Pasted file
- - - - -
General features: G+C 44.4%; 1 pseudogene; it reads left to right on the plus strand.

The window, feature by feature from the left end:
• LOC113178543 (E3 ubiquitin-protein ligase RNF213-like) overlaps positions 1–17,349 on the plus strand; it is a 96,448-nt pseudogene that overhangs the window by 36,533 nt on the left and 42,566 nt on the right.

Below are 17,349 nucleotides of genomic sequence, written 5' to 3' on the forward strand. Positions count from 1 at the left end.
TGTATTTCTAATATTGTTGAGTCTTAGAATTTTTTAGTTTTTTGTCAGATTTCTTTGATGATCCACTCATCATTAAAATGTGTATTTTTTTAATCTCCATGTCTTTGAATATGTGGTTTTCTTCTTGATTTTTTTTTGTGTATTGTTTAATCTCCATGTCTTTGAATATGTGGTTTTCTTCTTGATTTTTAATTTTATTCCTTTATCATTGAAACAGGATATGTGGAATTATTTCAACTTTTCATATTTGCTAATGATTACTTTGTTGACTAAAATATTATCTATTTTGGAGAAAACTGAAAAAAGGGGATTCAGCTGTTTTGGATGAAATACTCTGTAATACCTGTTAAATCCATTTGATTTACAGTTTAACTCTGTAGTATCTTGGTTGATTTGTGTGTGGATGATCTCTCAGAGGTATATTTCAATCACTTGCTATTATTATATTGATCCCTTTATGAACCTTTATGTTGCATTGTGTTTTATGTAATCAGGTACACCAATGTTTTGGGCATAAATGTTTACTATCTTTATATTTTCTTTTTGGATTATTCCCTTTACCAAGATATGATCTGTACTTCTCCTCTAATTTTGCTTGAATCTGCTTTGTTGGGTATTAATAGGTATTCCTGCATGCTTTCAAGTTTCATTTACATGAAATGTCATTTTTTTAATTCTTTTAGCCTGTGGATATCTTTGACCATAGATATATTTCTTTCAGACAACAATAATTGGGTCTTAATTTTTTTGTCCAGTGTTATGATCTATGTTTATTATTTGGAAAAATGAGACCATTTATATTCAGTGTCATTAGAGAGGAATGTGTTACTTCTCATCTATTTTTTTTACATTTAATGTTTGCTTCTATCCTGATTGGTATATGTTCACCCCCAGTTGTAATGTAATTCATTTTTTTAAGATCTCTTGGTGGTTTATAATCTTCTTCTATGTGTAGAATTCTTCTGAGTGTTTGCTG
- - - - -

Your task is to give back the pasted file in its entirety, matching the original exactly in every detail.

General features: G+C 44.4%; 1 pseudogene; it reads left to right on the plus strand.

The window, feature by feature from the left end:
• LOC113178543 (E3 ubiquitin-protein ligase RNF213-like) overlaps positions 1–17,349 on the plus strand; it is a 96,448-nt pseudogene that overhangs the window by 36,533 nt on the left and 42,566 nt on the right.

Below are 17,349 nucleotides of genomic sequence, written 5' to 3' on the forward strand. Positions count from 1 at the left end.
TGTATTTCTAATATTGTTGAGTCTTAGAATTTTTTAGTTTTTTGTCAGATTTCTTTGATGATCCACTCATCATTAAAATGTGTATTTTTTTAATCTCCATGTCTTTGAATATGTGGTTTTCTTCTTGATTTTTTTTTGTGTATTGTTTAATCTCCATGTCTTTGAATATGTGGTTTTCTTCTTGATTTTTAATTTTATTCCTTTATCATTGAAACAGGATATGTGGAATTATTTCAACTTTTCATATTTGCTAATGATTACTTTGTTGACTAAAATATTATCTATTTTGGAGAAAACTGAAAAAAGGGGATTCAGCTGTTTTGGATGAAATACTCTGTAATACCTGTTAAATCCATTTGATTTACAGTTTAACTCTGTAGTATCTTGGTTGATTTGTGTGTGGATGATCTCTCAGAGGTATATTTCAATCACTTGCTATTATTATATTGATCCCTTTATGAACCTTTATGTTGCATTGTGTTTTATGTAATCAGGTACACCAATGTTTTGGGCATAAATGTTTACTATCTTTATATTTTCTTTTTGGATTATTCCCTTTACCAAGATATGATCTGTACTTCTCCTCTAATTTTGCTTGAATCTGCTTTGTTGGGTATTAATAGGTATTCCTGCATGCTTTCAAGTTTCATTTACATGAAATGTCATTTTTTTAATTCTTTTAGCCTGTGGATATCTTTGACCATAGATATATTTCTTTCAGACAACAATAATTGGGTCTTAATTTTTTTGTCCAGTGTTATGATCTATGTTTATTATTTGGAAAAATGAGACCATTTATATTCAGTGTCATTAGAGAGGAATGTGTTACTTCTCATCTATTTTTTTTACATTTAATGTTTGCTTCTATCCTGATTGGTATATGTTCACCCCCAGTTGTAATGTAATTCATTTTTTTAAGATCTCTTGGTGGTTTATAATCTTCTTCTATGTGTAGAATTCTTCTGAGTGTTTGCTG